Listomania: Seven Debut Albums Not Worth Being Saved By God

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We're already started on a big weekend, folks. Earth Day and Good Friday are both happening now.

Plus, Sunday is Easter. Oh, and Passover ends next Tuesday.

Which brings us to this post.

In the original passover story, Jewish families would sacrifice a lamb to have their house passed over by the ten plagues God was dropping on the Egyptians. Among other nightmarish scenarios, if they failed to do mark the doorposts of their homes with lambs blood, their first-born sons would die.

So, in honor of this holiday, we've created a list of seven first albums that don't really deserve the pass-over treatment -- debuts that were duds in bands' otherwise incredible catalogs.

It's a stretch, we know, but bear with us. And, before I butcher any more Jewish history, let's just hit the jump and get on with the list.

Pantera's Metal Magic
Cowboys From Hell

got us pumped in high school just before our basketball team went out and lost district. Great album. Way better than their 1983 debut,

Metal Magic

. This was before the Arlington natives were the hard-thrashing band of tough guys we all know and love now. This was back when they were still a makeup-wearing glam band. Gross.

Nada Surf's High/low

Nada Surf's career peaked somewhere around 2002, when they released their third album,

Let Go

. But long before the band penned sad indie-hits like "Inside Of Love" and "Blonde on Blonde," they were deemed a one-hit-wonder for their song "Popular."


, the album it was on, yielded no other hits, and the band was nearly forgotten. For good reason, too. It was terrible.

Bruce Springsteen's Greetings From Asbury Park N.J.
Born To Run


Darkness On The Edge Of Town

would've made brilliant debuts, but, no, The Boss had to come out with this one first. It's actually not all that bad of a release. But the album's general reception did kind of go something like this: "


." Lucky for Springsteen, and for the rest of us, Columbia Records still gave him another shot.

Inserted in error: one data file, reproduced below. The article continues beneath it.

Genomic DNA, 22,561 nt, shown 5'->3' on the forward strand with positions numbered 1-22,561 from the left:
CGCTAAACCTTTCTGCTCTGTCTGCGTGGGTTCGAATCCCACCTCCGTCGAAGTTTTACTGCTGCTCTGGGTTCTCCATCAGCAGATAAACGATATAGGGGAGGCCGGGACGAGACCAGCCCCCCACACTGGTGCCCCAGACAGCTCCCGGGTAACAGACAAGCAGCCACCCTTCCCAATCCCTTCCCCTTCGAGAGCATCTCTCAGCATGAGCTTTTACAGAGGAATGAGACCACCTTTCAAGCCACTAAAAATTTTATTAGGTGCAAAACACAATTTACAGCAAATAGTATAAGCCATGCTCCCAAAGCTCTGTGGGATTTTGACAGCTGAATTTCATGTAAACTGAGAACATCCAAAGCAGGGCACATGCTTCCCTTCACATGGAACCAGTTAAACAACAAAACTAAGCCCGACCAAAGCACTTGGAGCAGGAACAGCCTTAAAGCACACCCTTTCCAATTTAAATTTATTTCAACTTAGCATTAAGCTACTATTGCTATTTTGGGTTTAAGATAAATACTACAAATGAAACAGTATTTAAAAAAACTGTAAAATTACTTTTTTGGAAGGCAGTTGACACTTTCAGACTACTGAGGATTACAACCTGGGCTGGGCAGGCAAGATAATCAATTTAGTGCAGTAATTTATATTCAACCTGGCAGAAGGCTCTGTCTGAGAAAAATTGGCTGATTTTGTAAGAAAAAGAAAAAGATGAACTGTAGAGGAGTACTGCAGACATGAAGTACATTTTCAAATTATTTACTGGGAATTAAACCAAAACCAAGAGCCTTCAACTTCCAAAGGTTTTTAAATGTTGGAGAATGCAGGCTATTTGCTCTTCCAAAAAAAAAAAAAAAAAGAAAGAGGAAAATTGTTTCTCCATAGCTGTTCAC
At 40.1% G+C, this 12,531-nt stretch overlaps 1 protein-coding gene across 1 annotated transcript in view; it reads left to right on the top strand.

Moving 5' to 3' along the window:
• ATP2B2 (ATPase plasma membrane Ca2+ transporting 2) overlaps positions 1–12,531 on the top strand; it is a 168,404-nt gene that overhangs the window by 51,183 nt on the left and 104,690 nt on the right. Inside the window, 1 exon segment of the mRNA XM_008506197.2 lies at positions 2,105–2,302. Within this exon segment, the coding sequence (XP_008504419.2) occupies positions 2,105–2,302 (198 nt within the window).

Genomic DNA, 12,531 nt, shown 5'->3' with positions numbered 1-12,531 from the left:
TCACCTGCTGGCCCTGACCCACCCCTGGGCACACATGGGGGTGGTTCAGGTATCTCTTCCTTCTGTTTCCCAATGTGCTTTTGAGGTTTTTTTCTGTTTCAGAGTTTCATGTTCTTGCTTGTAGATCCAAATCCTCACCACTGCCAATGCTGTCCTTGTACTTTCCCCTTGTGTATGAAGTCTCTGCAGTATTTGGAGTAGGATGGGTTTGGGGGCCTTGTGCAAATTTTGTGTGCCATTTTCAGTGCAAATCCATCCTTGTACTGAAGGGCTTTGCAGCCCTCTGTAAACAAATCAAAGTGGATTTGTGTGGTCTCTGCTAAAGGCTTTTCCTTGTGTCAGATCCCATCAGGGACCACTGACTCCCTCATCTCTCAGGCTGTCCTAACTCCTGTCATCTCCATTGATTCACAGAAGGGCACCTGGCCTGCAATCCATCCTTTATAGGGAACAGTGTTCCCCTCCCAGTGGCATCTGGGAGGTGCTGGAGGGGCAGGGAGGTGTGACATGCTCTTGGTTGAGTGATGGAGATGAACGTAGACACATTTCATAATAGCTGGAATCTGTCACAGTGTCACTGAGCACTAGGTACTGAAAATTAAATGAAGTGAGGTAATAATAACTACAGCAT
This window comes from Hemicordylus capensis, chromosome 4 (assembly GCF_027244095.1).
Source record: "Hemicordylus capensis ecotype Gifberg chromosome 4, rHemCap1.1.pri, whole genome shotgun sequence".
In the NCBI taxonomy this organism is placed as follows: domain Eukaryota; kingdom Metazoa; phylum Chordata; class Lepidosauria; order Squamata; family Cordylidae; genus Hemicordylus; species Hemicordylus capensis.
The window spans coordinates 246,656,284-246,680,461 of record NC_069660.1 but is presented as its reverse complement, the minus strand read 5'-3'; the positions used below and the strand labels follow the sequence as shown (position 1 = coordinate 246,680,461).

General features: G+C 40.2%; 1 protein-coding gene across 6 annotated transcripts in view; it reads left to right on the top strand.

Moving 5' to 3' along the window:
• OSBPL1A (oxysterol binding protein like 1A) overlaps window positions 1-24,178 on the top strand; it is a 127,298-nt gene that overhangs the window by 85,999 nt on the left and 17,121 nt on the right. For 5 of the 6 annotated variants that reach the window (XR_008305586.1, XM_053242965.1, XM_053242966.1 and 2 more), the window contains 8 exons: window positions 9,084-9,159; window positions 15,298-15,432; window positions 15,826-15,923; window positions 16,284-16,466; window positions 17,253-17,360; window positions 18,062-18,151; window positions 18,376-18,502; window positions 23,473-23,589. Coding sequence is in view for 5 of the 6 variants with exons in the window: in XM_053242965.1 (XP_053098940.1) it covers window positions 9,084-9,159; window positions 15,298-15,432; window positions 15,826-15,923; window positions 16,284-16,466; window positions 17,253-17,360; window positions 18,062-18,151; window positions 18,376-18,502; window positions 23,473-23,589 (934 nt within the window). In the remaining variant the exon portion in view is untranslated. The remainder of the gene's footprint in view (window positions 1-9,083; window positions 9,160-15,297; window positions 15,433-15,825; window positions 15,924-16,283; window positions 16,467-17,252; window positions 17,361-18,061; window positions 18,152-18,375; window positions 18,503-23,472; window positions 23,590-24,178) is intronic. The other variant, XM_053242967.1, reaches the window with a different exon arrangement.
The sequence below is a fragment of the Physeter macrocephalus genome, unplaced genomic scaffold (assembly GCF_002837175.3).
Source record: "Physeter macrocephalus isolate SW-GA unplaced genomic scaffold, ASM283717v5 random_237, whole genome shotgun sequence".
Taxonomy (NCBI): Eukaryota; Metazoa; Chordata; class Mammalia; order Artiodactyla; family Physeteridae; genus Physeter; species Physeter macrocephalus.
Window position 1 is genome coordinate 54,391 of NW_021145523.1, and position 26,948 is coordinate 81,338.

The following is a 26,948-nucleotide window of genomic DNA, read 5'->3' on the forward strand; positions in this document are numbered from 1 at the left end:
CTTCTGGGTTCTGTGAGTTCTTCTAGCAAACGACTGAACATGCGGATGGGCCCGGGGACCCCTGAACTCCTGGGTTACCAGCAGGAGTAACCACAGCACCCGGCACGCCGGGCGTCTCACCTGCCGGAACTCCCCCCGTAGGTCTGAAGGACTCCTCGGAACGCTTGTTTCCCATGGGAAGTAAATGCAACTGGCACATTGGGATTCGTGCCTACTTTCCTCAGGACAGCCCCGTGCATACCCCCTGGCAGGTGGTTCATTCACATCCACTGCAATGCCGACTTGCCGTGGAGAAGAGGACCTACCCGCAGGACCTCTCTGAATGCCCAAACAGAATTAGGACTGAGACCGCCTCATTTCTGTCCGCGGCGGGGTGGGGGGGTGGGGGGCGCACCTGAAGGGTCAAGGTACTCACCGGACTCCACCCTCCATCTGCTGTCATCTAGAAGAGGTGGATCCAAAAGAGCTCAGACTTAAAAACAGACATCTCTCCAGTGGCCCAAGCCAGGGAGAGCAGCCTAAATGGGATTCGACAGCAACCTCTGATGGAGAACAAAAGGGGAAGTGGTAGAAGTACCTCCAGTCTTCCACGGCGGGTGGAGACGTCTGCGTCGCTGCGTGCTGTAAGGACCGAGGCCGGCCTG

My Bloody Valentine's This Is Your Bloody Valentine 

Twenty years after the release of My Bloody Valentine's seminal shoegaze record


, and the disc's still inspiring new artists to add just a little (or a lot) more noise to their music. But, before noise was ever a factor for Kevin Shields and company, they had a goth thing going on their ridiculously titled 1985 debut,

This Is Your Bloody Valentine

. Luckily, few people have ever heard this record. Probably for the better.

Smashing Pumpkins' Gish

Love 'em or hate 'em, The Smashing Pumpkins were just about everywhere in the '90s -- no thanks, though, to their debut


. The record featured lots of jamming and wanking, and that sort of thing. Sure, songs like "I Am One" were cool in a metal-meets-shoegaze kind of a way, but the band never really had solid footing until their much-better follow-up,

Siamese Dream


Nirvana's Bleach
For the most part, Nirvana's 1989 debut, Bleach, fell on deaf ears. Let's be honest: If not for Nevermind, the band's debut would have probably would have last been seen in the deal bins at some local Seattle record stores. Luckily, "Smells Like Teen Spirit" came out and saved the day. And you know the rest.

Radiohead's Pablo Honey
"Creep" more or less acted as the soundtrack to my junior high experience. But the rest of Pablo Honey was barely enough to distract me from studying for my algebra tests. Is the disc terrible? Hardly. But, compared to the rest of Radiohead's genius discography, yes, it kind of sucks.

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